By Mark Kenyon

It started on October 24th and it ended this Monday, November 19th. My annual rut hunting marathon.

Over that stretch I hunted 26 of 27 days. 15 of those days were all-day sits. And I had encounters with my target buck 11 times.

I sat in temperatures from the teens all the way up into the 60s. I sat in rain and snow. I stood in wind and fog.

At times I sat for hours and saw nothing. Other times I saw dozens of deer in just minutes.

I experienced excitement and frustration. Joy and disgust. And while I didn’t fill a single tag, I did learn a few things along the way.

1. It doesn’t always have to be about you: My 2017 rut vacation was dominated by my obsession with finishing my three year hunt for “Holyfield.” It didn’t happen and it caused me a lot of frustration. But the few times I pulled myself away from that chase to spend time with friends and family ended up being the best parts of my entire rut hunting month. As much as individual goals and success matter, they surely shouldn’t be everything.

2. You can do it all right and still not have it come together: I’ve never worked harder, thought more carefully, planned more diligently, or been more strategic when it comes to hunting a specific deer. And still, I couldn’t kill him. Sometimes that’s just the way things go. Bad luck, wild animals, human error – we can’t control everything. And in the end, as a hunter trying desperately to hold onto his sanity, it’s important to remember this and come to terms with it. The alternative is misery. And that’s not the outcome any of us want.

3. But details do matter: Despite my inability to fill my tag on that one special buck, I was reminded again and again of the importance of details. There’s no way I would have had as many close calls with Holyfield as I did if it weren’t for my obsessive focus on doing all the little things right. I can point out many different examples of small things I did right that I believe helped my hunt. And while in the end it still wasn’t enough, I know deep in my bones that my hard work wasn’t entirely for nothing.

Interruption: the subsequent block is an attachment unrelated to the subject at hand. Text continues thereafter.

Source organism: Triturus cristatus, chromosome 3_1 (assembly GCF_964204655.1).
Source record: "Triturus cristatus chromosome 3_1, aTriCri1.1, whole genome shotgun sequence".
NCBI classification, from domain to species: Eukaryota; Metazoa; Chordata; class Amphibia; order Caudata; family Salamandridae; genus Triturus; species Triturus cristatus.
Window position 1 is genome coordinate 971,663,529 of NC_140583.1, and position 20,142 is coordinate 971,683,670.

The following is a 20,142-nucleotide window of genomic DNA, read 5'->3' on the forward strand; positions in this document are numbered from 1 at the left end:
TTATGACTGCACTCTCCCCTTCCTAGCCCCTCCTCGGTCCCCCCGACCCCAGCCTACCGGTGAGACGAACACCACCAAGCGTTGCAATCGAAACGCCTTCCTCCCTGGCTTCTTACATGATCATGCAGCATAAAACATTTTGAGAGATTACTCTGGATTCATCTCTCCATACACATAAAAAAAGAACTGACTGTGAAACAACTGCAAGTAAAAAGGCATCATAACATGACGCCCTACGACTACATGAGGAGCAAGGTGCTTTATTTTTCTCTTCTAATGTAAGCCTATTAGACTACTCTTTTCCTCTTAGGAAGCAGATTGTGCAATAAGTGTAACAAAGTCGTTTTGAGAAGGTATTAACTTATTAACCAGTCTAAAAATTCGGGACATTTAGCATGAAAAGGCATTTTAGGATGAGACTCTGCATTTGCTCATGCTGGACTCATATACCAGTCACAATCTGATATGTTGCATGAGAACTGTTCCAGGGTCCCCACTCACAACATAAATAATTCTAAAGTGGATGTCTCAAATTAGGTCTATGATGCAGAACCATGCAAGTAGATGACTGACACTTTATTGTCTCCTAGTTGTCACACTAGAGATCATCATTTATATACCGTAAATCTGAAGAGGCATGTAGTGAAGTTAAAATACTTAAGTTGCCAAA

4. Focus, focus, focus: As important as hard work is, focus is just as crucial. I hunted all day 15 different times and with all that treestand time it’s easy get distracted or bored. Unfortunately, on November 7th, a few seconds of distraction on my phone led to me missing out on my best opportunity at Holyfield all year. At 11:00 AM, while I was looking at my phone, he was walking past me at 25 yards and when I finally heard him and turned to look, he spotted me and bolted.

5. Maybe a little rest is ok: I’ve always been one to say that you need to hunt every single day and hour possible during the rut. Because as we all know, it can happen at any second. But after hunting 26 out of 27 days and spending almost every single hour out in the tree this rut, I was also reminded of the very real impacts of burnout. Could this overdose of tree-time been part of what led to my lapse in focus on November 7th? Maybe being fresh and focused is just as important, if not more so, than just being in a tree? At a minimum, burnout certainly led to me not enjoying the rut as much as I should. Yes, achieving a goal is important and hunting hard during the rut was obviously going to be key in my achievement of that goal – but at what cost? At what point is the single-minded focus on killing a deer, at the expense of enjoying the hunt, not worth it anymore? I don’t have an answer. But I know I’ll be thinking about this a lot in the coming weeks and future seasons.

6. Sometimes deer do crazy things: I racked my brain to a maddening degree over the past month trying to figure Holyfield out. When would he appear? Where would he appear? Why did he go there? Where would he go next? How was he using this wind? How should I use this wind? I analyzed and organized, stared at data points and maps and weather forecasts and moon charts and spreadsheets and did I really figure anything out? I’m not sure. Looking back at my encounters and observations of Holyfield – a lot of it seemed pretty darn random. So while I think that a few basic rut principles did help my hunt (ie. focus on does – either on food sources or bedding areas), I also came to the realization that a lot of what was going on probably couldn’t be figured out at all, no matter how hard I tried. Coming to terms with this and embracing it, might be one of the very most important parts of hunting the rut.